After Monday night’s episode of “Cake Wars” aired, one baker on the Food Network’s competition show stood victorious — Lilian Halabi, owner of Lily’s Cakes in Harker Heights.
The win was a momentous achievement that Halabi never imagined when she turned her love for baking into a family-owned business in 2011.
“I knew that I wanted a business, and combining my hobby with this bakery worked perfectly for me,” said Halabi, overflowing with joy and thanks to the local communities.
“We share this with our customers and soldiers and everyone that has supported us. I didn’t know we had so many fans.”
Among those fans is Gina Pence, president/CEO of the Harker Heights Chamber of Commerce, who said winning the competition brought national recognition to the business and city.
“We are thrilled that Lily, owner of Lily’s Cakes has won the national competition on “Cake Wars,” Pence said. “Her business increased tremendously the day after ‘Cake Wars’ Monopoly show aired, and I know visitors will continue to visit our city looking for the sweet destination Lily’s Cakes.”
A “Cake Wars” episode pits four bakers against each other in unique challenges with two elimination rounds overseen by a panel of culinary judges.
Monday night’s episode centered on the popular board game Monopoly. The bakers’ task was to incorporate the spirit of the game, along with as many figures from it, into a cake design.
That challenge was ideal for Lilian, who said Monopoly was one of her favorite games to play growing up in Venezuela.
“My cousins and I played it at night, and that is why I added the nighttime skyline on the cake, but the judges called it too dark,” she said.
Yet the darker motif was the only negative comment from the judges in their final review.
The towering five-tier cake consists of an orange cake made with toasted coconuts, flambe pineapples and orange buttercreme frosting. Many of the Monopoly figures decorate the outside, including a pair of dice, various game tokens and money and all topped by the iconic Mr. Monopoly figure.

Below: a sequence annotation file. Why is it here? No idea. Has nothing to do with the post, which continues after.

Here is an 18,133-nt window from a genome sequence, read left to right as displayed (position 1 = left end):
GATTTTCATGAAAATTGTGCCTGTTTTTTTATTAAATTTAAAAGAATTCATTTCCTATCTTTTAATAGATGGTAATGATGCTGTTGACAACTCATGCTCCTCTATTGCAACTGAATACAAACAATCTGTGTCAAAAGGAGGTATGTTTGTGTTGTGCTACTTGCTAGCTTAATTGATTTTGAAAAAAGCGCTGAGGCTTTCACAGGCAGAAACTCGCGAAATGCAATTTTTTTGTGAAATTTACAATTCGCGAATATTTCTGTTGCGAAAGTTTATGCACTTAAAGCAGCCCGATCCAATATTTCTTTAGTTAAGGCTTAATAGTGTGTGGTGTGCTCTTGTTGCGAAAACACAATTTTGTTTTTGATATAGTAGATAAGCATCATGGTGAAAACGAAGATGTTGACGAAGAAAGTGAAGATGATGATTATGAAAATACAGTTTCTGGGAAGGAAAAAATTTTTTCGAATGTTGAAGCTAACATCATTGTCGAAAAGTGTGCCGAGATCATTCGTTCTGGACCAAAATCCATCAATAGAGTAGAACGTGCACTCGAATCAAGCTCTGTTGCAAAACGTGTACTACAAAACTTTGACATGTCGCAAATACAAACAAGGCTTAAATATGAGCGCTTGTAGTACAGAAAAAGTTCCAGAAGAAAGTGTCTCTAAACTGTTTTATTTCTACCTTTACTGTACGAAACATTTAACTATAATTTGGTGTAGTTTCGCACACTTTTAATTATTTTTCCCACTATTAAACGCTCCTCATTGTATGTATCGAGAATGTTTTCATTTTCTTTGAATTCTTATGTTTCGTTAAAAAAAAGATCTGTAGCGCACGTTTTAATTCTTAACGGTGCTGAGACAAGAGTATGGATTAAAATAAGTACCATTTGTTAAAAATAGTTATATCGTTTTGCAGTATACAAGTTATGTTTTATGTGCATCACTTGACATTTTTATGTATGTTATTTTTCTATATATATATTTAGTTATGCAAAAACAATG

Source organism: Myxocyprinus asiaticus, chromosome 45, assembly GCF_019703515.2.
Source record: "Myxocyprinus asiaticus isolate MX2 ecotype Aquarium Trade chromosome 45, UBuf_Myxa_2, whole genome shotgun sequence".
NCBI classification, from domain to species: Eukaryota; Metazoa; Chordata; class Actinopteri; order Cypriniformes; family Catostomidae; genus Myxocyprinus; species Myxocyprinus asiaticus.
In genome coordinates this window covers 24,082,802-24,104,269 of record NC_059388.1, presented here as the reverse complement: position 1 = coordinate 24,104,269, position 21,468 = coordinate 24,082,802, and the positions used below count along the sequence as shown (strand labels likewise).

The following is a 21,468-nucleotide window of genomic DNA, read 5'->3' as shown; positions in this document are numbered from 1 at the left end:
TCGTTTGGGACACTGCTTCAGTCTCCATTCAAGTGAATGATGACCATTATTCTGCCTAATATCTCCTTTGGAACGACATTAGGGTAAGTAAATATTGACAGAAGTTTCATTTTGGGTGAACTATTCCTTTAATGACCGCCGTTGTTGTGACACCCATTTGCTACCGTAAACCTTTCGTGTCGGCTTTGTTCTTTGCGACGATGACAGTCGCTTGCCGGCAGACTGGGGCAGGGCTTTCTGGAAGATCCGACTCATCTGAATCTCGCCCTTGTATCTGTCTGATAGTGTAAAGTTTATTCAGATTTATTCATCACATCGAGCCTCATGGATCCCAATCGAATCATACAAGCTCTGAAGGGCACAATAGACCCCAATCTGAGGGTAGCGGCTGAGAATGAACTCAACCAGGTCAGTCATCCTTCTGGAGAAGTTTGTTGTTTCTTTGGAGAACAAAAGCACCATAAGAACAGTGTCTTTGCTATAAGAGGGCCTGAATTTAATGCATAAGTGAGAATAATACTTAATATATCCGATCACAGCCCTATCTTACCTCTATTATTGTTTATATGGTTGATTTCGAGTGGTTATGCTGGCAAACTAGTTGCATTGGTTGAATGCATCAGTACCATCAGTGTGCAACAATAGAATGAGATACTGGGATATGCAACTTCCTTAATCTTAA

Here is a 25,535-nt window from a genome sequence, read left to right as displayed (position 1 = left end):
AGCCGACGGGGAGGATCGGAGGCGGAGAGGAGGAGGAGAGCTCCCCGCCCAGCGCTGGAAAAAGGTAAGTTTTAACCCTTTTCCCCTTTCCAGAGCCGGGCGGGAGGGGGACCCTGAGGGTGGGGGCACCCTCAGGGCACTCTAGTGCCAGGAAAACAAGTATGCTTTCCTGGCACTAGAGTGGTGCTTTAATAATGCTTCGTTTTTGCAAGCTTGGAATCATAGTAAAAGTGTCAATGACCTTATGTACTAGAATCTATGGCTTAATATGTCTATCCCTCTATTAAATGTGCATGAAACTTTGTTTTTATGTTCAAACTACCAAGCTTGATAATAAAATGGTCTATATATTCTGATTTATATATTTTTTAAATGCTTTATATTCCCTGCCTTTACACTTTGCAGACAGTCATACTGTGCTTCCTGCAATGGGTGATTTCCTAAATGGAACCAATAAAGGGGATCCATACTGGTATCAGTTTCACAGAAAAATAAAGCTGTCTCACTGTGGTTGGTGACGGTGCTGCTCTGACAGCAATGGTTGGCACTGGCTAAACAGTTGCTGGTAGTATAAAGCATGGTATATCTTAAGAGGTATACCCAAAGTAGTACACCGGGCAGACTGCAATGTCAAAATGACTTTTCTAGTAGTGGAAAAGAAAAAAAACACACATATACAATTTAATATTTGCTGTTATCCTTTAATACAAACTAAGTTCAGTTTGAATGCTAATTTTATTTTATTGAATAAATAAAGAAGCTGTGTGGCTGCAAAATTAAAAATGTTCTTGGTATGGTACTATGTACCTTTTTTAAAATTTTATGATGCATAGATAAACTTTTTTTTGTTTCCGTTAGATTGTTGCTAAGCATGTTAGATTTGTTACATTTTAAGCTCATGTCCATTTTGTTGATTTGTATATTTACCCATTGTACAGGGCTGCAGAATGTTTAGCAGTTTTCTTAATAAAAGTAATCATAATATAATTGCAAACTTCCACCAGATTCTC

Halabi and her assistant, Samantha Adkins, approached the challenge like making a wedding cake that was due by a certain time.
“Samantha is amazing. All I have to do is look at her and she knows what I need and she kicks in quick,” Halabi said. Working under pressure is not a problem for Halabi either. “God has really gifted me with this ability; when I’m rushed, my brain kicks in faster.”
Her design, created in only four hours, was both a delicious and creative masterpiece that brought raves from the judges.
“Lilian delivered a close to flawless cake,” said Waylynn Lucas. Fellow judge Richard Ruskell said the cake made him smile and he loved the flavor. But it was the amount of detail on the cake that caught his eye.
“The fact that she indented the dots on the dice makes me know that she is really a quality cake artist,” Ruskell said.
Assistant Samantha Adkins agreed, “I felt our design was very clean, and that is what our work represents.”
Besides all the instant fame, Halabi received a $10,000 cash prize for winning. Some of that money will buy equipment to open her new bakery in Temple this spring.
Born in Venezuela to Syrian parents, Lilian Halabi and her family came to the area in 1995 for her husband’s work.
A baker and cook since childhood, she is self-taught, with her training coming from the cake decorating classes at Hobby Lobby.
But when a friend entered her in the reality show, she knew that she could win.
“I went to the competition with the purpose of winning, because I love challenges, and I wanted to show what I could do,” Halabi said. “We’re so excited to win this award for us and for everyone.”